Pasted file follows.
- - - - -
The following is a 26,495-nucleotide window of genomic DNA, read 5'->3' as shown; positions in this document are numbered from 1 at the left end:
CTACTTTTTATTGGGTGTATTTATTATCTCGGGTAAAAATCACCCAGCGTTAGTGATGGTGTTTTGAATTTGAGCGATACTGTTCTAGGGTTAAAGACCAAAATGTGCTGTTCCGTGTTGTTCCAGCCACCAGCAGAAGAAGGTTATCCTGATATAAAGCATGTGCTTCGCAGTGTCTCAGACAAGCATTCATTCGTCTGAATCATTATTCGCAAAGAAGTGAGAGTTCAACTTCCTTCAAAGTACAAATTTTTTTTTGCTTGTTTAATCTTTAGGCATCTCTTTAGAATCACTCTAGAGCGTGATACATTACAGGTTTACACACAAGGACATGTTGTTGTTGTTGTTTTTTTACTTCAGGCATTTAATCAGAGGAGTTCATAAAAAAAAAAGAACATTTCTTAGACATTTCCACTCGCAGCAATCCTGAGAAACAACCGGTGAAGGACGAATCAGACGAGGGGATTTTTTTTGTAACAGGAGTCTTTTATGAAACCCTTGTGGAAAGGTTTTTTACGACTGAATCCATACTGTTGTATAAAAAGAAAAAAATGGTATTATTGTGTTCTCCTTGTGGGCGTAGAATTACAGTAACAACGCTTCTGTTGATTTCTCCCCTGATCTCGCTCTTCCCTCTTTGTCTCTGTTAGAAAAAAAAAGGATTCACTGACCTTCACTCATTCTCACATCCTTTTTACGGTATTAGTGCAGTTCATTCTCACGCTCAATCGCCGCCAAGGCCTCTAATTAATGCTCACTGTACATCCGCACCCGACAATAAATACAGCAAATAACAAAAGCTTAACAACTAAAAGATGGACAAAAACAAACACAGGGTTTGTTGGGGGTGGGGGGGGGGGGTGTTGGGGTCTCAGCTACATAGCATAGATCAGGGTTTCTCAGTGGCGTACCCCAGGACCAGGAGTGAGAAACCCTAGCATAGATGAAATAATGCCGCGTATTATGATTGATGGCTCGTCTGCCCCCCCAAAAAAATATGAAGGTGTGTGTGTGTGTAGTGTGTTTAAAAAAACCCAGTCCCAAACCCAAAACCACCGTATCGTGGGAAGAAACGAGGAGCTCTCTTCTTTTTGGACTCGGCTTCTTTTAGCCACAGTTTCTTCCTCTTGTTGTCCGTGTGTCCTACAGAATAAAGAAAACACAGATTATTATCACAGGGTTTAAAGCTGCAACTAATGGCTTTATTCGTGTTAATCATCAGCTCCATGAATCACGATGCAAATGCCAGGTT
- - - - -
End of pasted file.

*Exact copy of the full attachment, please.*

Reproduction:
The following is a 26,495-nucleotide window of genomic DNA, read 5'->3' as shown; positions in this document are numbered from 1 at the left end:
CTACTTTTTATTGGGTGTATTTATTATCTCGGGTAAAAATCACCCAGCGTTAGTGATGGTGTTTTGAATTTGAGCGATACTGTTCTAGGGTTAAAGACCAAAATGTGCTGTTCCGTGTTGTTCCAGCCACCAGCAGAAGAAGGTTATCCTGATATAAAGCATGTGCTTCGCAGTGTCTCAGACAAGCATTCATTCGTCTGAATCATTATTCGCAAAGAAGTGAGAGTTCAACTTCCTTCAAAGTACAAATTTTTTTTTGCTTGTTTAATCTTTAGGCATCTCTTTAGAATCACTCTAGAGCGTGATACATTACAGGTTTACACACAAGGACATGTTGTTGTTGTTGTTTTTTTACTTCAGGCATTTAATCAGAGGAGTTCATAAAAAAAAAAGAACATTTCTTAGACATTTCCACTCGCAGCAATCCTGAGAAACAACCGGTGAAGGACGAATCAGACGAGGGGATTTTTTTTGTAACAGGAGTCTTTTATGAAACCCTTGTGGAAAGGTTTTTTACGACTGAATCCATACTGTTGTATAAAAAGAAAAAAATGGTATTATTGTGTTCTCCTTGTGGGCGTAGAATTACAGTAACAACGCTTCTGTTGATTTCTCCCCTGATCTCGCTCTTCCCTCTTTGTCTCTGTTAGAAAAAAAAAGGATTCACTGACCTTCACTCATTCTCACATCCTTTTTACGGTATTAGTGCAGTTCATTCTCACGCTCAATCGCCGCCAAGGCCTCTAATTAATGCTCACTGTACATCCGCACCCGACAATAAATACAGCAAATAACAAAAGCTTAACAACTAAAAGATGGACAAAAACAAACACAGGGTTTGTTGGGGGTGGGGGGGGGGGGTGTTGGGGTCTCAGCTACATAGCATAGATCAGGGTTTCTCAGTGGCGTACCCCAGGACCAGGAGTGAGAAACCCTAGCATAGATGAAATAATGCCGCGTATTATGATTGATGGCTCGTCTGCCCCCCCAAAAAAATATGAAGGTGTGTGTGTGTGTAGTGTGTTTAAAAAAACCCAGTCCCAAACCCAAAACCACCGTATCGTGGGAAGAAACGAGGAGCTCTCTTCTTTTTGGACTCGGCTTCTTTTAGCCACAGTTTCTTCCTCTTGTTGTCCGTGTGTCCTACAGAATAAAGAAAACACAGATTATTATCACAGGGTTTAAAGCTGCAACTAATGGCTTTATTCGTGTTAATCATCAGCTCCATGAATCACGATGCAAATGCCAGGTT